EXAMPLE 2

Solubles with 55.9% solids were recovered from alcohol-extracted hexane-defatted white soybean flakes. 150 pounds (lbs.) of the solubles at 38 degrees Fahrenheit (F.) were mixed with 303 lbs. of cold tap water with a propeller-type mixer to form a slurry of 453 lbs. of material with 17.72% solids at 63 F. The slurry was passed through a Sharples tubular bowl (Model AS-12) scroll-type centrifuge to form 23.35 lbs. of cake with 35.5% solids. The cake was freeze-dried to produce a product with a total isoflavone content of 82.44 milligrams/gram (mg/g).

EXAMPLE 3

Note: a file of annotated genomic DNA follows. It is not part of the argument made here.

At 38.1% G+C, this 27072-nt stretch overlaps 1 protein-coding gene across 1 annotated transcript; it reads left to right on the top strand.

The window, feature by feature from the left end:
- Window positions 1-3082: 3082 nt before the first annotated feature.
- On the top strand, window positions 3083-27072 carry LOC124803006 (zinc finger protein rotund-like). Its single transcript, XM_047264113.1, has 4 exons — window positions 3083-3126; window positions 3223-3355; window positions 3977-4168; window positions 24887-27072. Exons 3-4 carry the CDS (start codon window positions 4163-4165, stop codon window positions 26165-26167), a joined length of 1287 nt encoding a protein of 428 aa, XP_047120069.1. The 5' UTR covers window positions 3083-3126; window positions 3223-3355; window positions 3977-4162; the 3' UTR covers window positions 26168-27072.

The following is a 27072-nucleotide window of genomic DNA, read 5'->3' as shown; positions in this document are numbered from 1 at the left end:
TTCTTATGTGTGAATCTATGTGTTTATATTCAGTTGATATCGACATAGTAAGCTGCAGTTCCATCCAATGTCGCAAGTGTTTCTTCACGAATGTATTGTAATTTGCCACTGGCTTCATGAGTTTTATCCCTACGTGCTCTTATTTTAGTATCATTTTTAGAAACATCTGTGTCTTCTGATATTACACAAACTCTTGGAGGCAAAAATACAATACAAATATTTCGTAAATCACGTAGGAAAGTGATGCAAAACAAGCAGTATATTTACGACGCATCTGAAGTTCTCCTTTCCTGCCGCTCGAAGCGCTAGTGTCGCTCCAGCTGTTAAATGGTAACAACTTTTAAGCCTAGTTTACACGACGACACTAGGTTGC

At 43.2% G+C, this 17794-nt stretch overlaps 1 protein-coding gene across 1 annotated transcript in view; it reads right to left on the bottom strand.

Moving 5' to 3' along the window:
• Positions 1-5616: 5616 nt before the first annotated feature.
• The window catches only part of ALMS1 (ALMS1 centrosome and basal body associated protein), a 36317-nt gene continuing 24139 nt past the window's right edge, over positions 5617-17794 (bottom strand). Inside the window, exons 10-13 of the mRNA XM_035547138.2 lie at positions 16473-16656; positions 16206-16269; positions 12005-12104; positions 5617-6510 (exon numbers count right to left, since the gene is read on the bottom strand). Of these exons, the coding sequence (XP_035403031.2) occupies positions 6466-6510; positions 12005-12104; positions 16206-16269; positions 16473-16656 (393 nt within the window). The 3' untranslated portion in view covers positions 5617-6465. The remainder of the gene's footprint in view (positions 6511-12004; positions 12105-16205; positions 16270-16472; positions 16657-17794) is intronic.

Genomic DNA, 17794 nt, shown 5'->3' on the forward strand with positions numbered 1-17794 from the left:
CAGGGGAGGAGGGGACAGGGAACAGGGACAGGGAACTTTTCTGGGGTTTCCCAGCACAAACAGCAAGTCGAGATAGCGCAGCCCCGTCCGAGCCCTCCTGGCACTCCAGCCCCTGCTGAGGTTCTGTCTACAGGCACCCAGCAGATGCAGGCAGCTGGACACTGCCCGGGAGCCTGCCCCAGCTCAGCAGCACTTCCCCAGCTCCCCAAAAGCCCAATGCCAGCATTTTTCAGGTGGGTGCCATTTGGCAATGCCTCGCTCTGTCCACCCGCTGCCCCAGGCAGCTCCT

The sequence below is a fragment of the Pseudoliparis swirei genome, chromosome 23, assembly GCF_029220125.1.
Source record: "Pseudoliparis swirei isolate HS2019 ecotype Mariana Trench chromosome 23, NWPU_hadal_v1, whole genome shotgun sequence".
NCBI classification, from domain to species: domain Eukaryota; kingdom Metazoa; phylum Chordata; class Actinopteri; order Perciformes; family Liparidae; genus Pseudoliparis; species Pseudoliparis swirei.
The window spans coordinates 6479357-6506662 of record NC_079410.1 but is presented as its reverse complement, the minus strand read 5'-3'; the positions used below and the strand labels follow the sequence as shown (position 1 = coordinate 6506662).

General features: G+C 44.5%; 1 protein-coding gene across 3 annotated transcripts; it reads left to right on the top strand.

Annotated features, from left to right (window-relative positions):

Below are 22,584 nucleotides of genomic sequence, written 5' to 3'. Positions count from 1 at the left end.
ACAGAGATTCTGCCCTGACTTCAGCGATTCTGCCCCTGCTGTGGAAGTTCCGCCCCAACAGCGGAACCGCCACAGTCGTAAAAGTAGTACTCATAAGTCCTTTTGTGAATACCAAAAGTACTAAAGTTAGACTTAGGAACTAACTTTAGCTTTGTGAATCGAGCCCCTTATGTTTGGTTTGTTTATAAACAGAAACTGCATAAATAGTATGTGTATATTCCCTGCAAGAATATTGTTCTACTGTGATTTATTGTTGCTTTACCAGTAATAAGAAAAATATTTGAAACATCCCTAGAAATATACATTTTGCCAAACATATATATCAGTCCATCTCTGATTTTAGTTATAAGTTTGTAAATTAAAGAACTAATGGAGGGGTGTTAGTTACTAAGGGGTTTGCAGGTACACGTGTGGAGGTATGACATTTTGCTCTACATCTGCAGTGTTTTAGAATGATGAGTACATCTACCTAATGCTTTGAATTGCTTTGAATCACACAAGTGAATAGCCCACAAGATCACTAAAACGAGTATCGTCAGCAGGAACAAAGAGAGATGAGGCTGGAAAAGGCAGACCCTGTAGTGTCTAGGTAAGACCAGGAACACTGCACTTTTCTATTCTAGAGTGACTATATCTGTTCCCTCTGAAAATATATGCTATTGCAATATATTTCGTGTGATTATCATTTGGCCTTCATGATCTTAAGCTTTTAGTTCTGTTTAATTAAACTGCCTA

1 kg of a dry soy soluble derived material having 4.8% isoflavones by weight (feedstock) was mixed with 2.35 kilograms (kg) of water and 9.45 kg of acetone. The pH of the mixture was adjusted to 6.4-6.8 by adding approximately 75 grams (g) of 50% sodium hydroxide (NaOH) over 30 minutes. The mixture was heated to 57-58 degrees Celsius with stirring and held at reflux for 90 minutes. 780 g of solids were separated with a Broadbent-Bird disc type centrifuge. The solids had less than 0.8% isoflavones after drying. The acetone was stripped from the centrate at atmospheric pressure to 95 degrees Celsius. The volume was reduced from 13.5 liters/kg starting material to 1.4-1.5 liters/kg feedstock. The acetone stripped aqueous slurry from six extractions was accumulated and refrigerated. The pH of the combined slurries was elevated to 10-10.5 by adding approximately 5 g of 50% NaOH solution per kg feedstock. The pH was lowered by adding approximately 12 g concentrated hydrochloric acid per kg feedstock. 280 g of hexane per liter of slurry were added, which equals 400 g (0.6 liters) hexane per kg feedstock. The mixture was vigorously agitated at 50 degrees Celsius for 30 minutes. The mixture was cooled to ambient temperature. The supernatant hexane layer was decanted, along with the rag and some of the aqueous phase above the settled solids, which was about 35% of the total volume. The bottom aqueous layer with precipitate was separated with a Bird decanting centrifuge. The blowdown from the centrifuge was sent to a double-cone dryer. The resulting final material was greater than 50% by weight isoflavones and greater than 80% of the isoflavones in the feedstock were recovered. The genistin-daidzin ratio of the resulting material was close to that of the feedstock.